Numbers of cattle slaughtered in Wales due to bovine TB infection have reached record levels, as authorised culls of TB-infected badgers make slow progress.
In October 2018, 1,499 cattle were slaughtered as a result of TB controls, the highest number in a month since records began. Latest statistics show another 1,418 animals were killed in November, the second-highest monthly figure.
It has now emerged that, 17 months into Wales’s refreshed TB eradication programme, badger activity has been surveyed on 37 farms with persistent herd breakdowns and an undisclosed number of infected badgers destroyed.
These farms had been subject to enhanced cattle controls, increased sensitivity of cattle tests and improved biosecurity before the trapping and removal of badgers was authorised.
The badgers were destroyed by lethal injection after being anaesthetised.
Although the government has not specified the numbers destroyed, Wales’s rural affairs minister Lesley Griffiths plans to give an update next month on the progress of the eradication programme.
The badger activity surveys were carried out on farms where badgers could be a “risk pathway” and contributing to the persistence of disease in these herds.
“Not all the laboratory results are available as yet, and it is not appropriate to release incomplete, unfinished information still in the course of completion,” said a spokesman.
He also warned against reading too much into the high number of cattle slaughterings towards the end of 2018, saying that monthly figures are “extremely variable”.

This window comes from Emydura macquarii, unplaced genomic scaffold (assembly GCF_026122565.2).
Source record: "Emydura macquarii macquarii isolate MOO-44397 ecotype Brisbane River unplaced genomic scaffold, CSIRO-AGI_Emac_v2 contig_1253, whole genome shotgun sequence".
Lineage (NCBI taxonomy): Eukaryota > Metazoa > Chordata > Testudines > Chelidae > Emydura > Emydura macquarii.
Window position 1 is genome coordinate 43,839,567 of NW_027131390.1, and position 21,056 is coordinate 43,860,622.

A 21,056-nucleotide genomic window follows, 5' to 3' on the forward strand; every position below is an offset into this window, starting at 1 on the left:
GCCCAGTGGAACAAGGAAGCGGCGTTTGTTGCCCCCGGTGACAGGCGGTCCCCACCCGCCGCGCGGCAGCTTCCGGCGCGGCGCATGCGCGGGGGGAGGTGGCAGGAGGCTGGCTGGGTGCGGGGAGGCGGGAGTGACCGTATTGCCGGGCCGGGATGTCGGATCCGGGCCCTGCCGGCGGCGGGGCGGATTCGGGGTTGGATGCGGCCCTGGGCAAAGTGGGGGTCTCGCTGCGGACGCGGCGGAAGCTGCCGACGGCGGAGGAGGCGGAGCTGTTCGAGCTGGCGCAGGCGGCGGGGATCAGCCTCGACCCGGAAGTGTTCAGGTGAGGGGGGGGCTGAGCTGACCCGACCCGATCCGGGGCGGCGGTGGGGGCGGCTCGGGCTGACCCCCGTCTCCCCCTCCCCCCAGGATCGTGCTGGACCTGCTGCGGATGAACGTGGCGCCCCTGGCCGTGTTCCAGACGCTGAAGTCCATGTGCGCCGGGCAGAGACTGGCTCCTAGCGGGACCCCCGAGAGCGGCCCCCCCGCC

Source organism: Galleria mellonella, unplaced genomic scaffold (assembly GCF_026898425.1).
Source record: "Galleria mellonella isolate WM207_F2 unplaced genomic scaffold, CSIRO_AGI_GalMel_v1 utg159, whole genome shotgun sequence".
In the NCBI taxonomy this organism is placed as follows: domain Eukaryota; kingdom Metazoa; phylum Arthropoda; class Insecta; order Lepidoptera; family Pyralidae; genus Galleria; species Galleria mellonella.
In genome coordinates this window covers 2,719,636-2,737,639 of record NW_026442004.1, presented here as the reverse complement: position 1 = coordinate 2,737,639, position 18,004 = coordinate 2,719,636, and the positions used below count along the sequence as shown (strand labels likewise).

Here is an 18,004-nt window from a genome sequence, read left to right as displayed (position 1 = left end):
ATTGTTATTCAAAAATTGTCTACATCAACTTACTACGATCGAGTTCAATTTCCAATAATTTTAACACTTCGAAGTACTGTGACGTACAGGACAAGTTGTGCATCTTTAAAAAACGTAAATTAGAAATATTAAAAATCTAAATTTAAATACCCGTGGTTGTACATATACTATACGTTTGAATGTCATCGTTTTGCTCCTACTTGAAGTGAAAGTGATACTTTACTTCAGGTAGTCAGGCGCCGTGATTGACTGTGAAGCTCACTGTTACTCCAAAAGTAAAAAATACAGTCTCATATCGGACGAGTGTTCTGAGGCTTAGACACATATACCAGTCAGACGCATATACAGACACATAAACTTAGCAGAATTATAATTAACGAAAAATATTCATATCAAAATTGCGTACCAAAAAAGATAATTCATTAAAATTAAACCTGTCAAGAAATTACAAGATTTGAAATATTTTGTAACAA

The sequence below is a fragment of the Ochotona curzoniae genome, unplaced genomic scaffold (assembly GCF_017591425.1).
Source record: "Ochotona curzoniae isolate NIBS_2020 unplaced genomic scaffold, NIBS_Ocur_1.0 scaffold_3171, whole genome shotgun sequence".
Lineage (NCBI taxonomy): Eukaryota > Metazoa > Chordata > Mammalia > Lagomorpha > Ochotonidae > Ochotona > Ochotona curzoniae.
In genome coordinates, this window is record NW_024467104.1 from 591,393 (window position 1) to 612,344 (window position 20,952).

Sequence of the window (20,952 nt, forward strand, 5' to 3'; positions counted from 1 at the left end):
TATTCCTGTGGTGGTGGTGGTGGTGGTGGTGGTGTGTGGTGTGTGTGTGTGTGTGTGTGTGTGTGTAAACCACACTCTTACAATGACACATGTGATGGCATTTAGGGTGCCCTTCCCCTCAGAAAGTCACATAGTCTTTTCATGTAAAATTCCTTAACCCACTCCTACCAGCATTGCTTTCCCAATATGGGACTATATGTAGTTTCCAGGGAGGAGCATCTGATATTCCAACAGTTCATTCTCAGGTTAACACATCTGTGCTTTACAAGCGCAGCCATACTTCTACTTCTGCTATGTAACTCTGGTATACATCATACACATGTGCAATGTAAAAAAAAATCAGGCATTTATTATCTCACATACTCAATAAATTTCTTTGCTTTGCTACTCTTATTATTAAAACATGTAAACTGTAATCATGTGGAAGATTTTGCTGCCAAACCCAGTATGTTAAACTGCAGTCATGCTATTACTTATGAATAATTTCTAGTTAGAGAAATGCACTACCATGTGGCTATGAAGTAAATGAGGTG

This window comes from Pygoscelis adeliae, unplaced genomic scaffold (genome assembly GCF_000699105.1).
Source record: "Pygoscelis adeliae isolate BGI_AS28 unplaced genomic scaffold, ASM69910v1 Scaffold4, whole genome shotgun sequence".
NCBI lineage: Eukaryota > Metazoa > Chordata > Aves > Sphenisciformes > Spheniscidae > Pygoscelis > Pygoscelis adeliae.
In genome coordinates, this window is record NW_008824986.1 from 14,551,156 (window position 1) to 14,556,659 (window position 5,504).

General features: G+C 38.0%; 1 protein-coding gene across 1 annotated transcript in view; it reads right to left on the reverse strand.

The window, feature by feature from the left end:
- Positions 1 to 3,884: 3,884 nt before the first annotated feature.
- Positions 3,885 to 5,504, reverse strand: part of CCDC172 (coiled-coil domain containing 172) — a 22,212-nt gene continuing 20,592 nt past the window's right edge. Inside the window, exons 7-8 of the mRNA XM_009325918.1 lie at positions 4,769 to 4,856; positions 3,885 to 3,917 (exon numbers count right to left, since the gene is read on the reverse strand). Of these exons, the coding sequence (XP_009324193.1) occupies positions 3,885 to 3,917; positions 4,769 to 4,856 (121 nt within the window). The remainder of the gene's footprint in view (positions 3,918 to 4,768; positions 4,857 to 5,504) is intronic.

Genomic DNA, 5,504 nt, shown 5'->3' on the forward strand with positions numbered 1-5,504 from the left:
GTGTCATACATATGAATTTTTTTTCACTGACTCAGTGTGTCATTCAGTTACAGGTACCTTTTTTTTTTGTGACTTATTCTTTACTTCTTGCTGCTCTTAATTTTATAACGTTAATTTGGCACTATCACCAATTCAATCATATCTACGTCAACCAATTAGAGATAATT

“The peak [in October 2018] may be due to most of the TB testing being carried out during the winter months, when the cattle are housed.
“With increased testing it is expected that you would find more reactors and more animals would be killed as a result.”
College pays the price of high TB incidence
There are thought to be around 60 farms in Wales with long-term herd breakdowns.
One of those is Gelli Aur college farm near Llandeilo, which last year lost 100 milking cows and youngstock to TB, reducing cow numbers to 430.
The farm, which has a high population of badgers and deer, has been battling TB since 2007.
John Owen of Gelli Aur says “wildlife observation” had taken place at the farm, but no cull had been authorised.
“Once TB is embedded in the herd it is hard to get rid of it. Doing something about transmission from wildlife would help,’’ he said.
Not only has the business lost income from milk production as a result of cows being slaughtered, but it is incurring additional cost from renting more land to breed higher numbers of heifer replacements.